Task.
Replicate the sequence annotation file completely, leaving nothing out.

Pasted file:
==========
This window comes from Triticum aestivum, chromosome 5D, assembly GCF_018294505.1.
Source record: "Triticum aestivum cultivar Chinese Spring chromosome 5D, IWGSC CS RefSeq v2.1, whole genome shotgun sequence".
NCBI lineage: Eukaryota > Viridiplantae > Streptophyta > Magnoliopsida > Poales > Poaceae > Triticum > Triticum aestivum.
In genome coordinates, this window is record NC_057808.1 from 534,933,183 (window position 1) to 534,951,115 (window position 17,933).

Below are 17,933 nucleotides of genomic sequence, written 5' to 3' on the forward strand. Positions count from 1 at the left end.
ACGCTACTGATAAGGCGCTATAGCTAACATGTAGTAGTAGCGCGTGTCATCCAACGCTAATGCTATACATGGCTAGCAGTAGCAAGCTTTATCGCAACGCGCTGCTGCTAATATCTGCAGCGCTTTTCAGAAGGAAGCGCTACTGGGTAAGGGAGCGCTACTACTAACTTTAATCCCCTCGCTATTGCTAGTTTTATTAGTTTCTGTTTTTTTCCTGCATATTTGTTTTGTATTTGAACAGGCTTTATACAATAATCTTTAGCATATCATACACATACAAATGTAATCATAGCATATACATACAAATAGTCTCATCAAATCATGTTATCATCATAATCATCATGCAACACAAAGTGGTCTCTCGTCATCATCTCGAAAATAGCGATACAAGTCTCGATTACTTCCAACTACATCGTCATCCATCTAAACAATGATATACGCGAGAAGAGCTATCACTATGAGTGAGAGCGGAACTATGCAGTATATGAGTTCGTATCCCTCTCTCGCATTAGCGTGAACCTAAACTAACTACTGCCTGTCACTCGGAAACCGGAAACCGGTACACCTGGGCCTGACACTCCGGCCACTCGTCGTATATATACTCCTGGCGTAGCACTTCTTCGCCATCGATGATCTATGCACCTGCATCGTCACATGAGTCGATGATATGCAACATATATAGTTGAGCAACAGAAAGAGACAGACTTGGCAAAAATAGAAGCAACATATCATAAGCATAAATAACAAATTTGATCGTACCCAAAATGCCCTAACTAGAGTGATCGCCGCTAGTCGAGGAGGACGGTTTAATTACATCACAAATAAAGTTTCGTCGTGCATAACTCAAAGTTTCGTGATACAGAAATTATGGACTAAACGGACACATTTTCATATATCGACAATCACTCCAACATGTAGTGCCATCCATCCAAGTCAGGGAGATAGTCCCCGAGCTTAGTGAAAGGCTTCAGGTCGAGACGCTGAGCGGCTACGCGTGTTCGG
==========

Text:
This window comes from Triticum aestivum, chromosome 5D, assembly GCF_018294505.1.
Source record: "Triticum aestivum cultivar Chinese Spring chromosome 5D, IWGSC CS RefSeq v2.1, whole genome shotgun sequence".
NCBI lineage: Eukaryota > Viridiplantae > Streptophyta > Magnoliopsida > Poales > Poaceae > Triticum > Triticum aestivum.
In genome coordinates, this window is record NC_057808.1 from 534,933,183 (window position 1) to 534,951,115 (window position 17,933).

Below are 17,933 nucleotides of genomic sequence, written 5' to 3' on the forward strand. Positions count from 1 at the left end.
ACGCTACTGATAAGGCGCTATAGCTAACATGTAGTAGTAGCGCGTGTCATCCAACGCTAATGCTATACATGGCTAGCAGTAGCAAGCTTTATCGCAACGCGCTGCTGCTAATATCTGCAGCGCTTTTCAGAAGGAAGCGCTACTGGGTAAGGGAGCGCTACTACTAACTTTAATCCCCTCGCTATTGCTAGTTTTATTAGTTTCTGTTTTTTTCCTGCATATTTGTTTTGTATTTGAACAGGCTTTATACAATAATCTTTAGCATATCATACACATACAAATGTAATCATAGCATATACATACAAATAGTCTCATCAAATCATGTTATCATCATAATCATCATGCAACACAAAGTGGTCTCTCGTCATCATCTCGAAAATAGCGATACAAGTCTCGATTACTTCCAACTACATCGTCATCCATCTAAACAATGATATACGCGAGAAGAGCTATCACTATGAGTGAGAGCGGAACTATGCAGTATATGAGTTCGTATCCCTCTCTCGCATTAGCGTGAACCTAAACTAACTACTGCCTGTCACTCGGAAACCGGAAACCGGTACACCTGGGCCTGACACTCCGGCCACTCGTCGTATATATACTCCTGGCGTAGCACTTCTTCGCCATCGATGATCTATGCACCTGCATCGTCACATGAGTCGATGATATGCAACATATATAGTTGAGCAACAGAAAGAGACAGACTTGGCAAAAATAGAAGCAACATATCATAAGCATAAATAACAAATTTGATCGTACCCAAAATGCCCTAACTAGAGTGATCGCCGCTAGTCGAGGAGGACGGTTTAATTACATCACAAATAAAGTTTCGTCGTGCATAACTCAAAGTTTCGTGATACAGAAATTATGGACTAAACGGACACATTTTCATATATCGACAATCACTCCAACATGTAGTGCCATCCATCCAAGTCAGGGAGATAGTCCCCGAGCTTAGTGAAAGGCTTCAGGTCGAGACGCTGAGCGGCTACGCGTGTTCGG